The social media app Twitter has a rapidly growing presence of what we'll call "legit" accounts, as well as parody accounts. Prior to Twitter's blue badge of validation, potential parody accounts left users confused. The ability to essentially steal the identity of popular public figures left Twitter in an unreliable state and made it frustrating, especially for people who use this form of social media to learn accurate information. With the implementation of the badge, the following question is now being considered: are accounts not validated by Twitter legitimate? Not everyone is so lucky as to have Twitter's stamp of approval next to their Twitter handle. For the rest of us innocent users, has this feature created competition for the up and rising individuals and organizations who are attempting to gain followers? How many users really look to Twitter as both a fun social media outlet, and how many use it as a tool in citizen journalism?
In 2009, Twitter started publicly displaying the blue check mark that helps Twitter users verify the accounts of celebrities, public officials, organizations, and etc. Few individuals know that the specifications for requesting a verification for their personal Twitter account are not all that complicated. A New York Times article told readers that Twitter determines who is Twitter verified on account of their level of public interest. A few examples of verified twitter accounts that do not fall under the categories of celebrities or government officials are these: Seattle Children's Hospital in Washington state has nearly 60,000 Twitter followers. Kayla Itsines, a female fitness trainer who is quickly gaining popularity due to her radical weight loss and muscle building workout plans is followed by nearly 400,000 followers on Twitter. Because she's an individual idolized by many young women and fitness junkies, her account is constantly being copied by other Twitter users. The badge of verification that shows on her Twitter feed allows users to easily discern between the genuine account and her plethora of fans stealing her posts and pictures and claiming to be the real Kayla.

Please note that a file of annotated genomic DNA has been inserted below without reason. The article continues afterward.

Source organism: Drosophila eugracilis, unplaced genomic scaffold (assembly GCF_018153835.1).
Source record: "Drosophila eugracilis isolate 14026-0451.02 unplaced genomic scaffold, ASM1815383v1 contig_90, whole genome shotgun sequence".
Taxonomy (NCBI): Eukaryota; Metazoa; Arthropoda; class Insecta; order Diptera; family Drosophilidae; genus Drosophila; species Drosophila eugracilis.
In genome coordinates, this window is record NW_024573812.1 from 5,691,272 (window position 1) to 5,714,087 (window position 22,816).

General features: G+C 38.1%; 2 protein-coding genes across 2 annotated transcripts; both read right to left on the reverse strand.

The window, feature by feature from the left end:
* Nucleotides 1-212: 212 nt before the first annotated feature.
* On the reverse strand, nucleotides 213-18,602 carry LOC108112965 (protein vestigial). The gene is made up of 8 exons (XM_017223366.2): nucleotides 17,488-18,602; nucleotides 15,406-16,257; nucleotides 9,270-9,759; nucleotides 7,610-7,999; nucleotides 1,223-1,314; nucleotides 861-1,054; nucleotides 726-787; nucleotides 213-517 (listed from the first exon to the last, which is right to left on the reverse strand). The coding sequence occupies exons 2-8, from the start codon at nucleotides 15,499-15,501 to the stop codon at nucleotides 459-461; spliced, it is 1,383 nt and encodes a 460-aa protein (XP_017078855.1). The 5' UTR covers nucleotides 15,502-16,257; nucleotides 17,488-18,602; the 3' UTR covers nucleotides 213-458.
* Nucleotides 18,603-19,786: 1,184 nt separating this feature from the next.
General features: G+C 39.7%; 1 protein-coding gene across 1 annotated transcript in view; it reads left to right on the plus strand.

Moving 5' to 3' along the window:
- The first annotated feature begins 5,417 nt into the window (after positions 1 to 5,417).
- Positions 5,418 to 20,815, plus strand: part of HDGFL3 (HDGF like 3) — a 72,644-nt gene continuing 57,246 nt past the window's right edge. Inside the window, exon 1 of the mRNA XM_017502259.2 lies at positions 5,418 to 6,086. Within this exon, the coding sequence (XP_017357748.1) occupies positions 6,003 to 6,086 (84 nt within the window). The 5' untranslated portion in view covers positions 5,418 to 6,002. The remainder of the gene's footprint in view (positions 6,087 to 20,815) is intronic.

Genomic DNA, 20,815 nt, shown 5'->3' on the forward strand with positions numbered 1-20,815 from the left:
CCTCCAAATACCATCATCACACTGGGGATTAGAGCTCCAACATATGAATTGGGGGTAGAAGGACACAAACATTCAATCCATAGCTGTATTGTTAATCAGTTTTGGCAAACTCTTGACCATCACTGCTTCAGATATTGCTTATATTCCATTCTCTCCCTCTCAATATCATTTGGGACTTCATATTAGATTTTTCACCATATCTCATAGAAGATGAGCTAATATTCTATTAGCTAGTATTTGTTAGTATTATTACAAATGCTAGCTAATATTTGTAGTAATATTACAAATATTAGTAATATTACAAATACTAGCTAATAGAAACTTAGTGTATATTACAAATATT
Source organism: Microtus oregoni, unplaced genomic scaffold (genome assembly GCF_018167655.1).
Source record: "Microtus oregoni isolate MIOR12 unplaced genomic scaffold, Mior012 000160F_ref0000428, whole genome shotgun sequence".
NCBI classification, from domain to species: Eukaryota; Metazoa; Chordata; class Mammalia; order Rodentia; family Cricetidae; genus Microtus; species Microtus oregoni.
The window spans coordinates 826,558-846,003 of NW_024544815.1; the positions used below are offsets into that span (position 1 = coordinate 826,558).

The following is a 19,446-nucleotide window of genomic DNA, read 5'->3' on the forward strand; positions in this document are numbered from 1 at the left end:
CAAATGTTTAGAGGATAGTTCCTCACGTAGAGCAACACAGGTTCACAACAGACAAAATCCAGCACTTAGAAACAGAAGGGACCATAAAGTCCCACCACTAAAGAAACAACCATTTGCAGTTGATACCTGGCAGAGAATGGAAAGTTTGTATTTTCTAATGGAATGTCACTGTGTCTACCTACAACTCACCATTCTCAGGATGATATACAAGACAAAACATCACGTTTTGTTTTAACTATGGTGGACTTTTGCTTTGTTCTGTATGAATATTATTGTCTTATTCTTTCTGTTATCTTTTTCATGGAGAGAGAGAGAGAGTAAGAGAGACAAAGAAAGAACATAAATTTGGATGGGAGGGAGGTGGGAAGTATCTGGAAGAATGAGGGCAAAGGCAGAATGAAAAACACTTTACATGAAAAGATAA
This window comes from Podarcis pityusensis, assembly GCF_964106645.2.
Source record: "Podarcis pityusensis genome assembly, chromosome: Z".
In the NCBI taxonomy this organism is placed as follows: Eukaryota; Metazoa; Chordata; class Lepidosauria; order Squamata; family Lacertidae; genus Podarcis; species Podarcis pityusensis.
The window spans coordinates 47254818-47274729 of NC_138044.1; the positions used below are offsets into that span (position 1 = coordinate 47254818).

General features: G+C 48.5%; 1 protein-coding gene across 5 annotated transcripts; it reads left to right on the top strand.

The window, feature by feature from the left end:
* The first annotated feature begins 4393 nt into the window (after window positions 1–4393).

I think more than anything, the growing number of "legit users" has helped Twitter become not just a great social media outlet, but a more trustworthy source of news and information. The same credibility cannot be found on other media outlets like Snapchat, Instagram, and even Facebook. The fact that Twitter the company and not the Twitter user has the authority to discern whether or not an account is validated speaks loudly of the extent to which they care about authenticity--if we choose to trust the brains behind the development of the app. Does all of this mean that you're not legitimate without the blue verification badge? Well, that's up to your followers and your willingness or unwillingness to fight to prove you are who you say you are, and any proof of credibility.
If you feel unable to prove yourself by being yourself, Twitter has made a recent change to their process of validation in that anyone can put in a request to have their account validated. If your request is approved, the company will contact the user via email. And if you pay Elon Musk's proposed pricing, you get the blue check as well.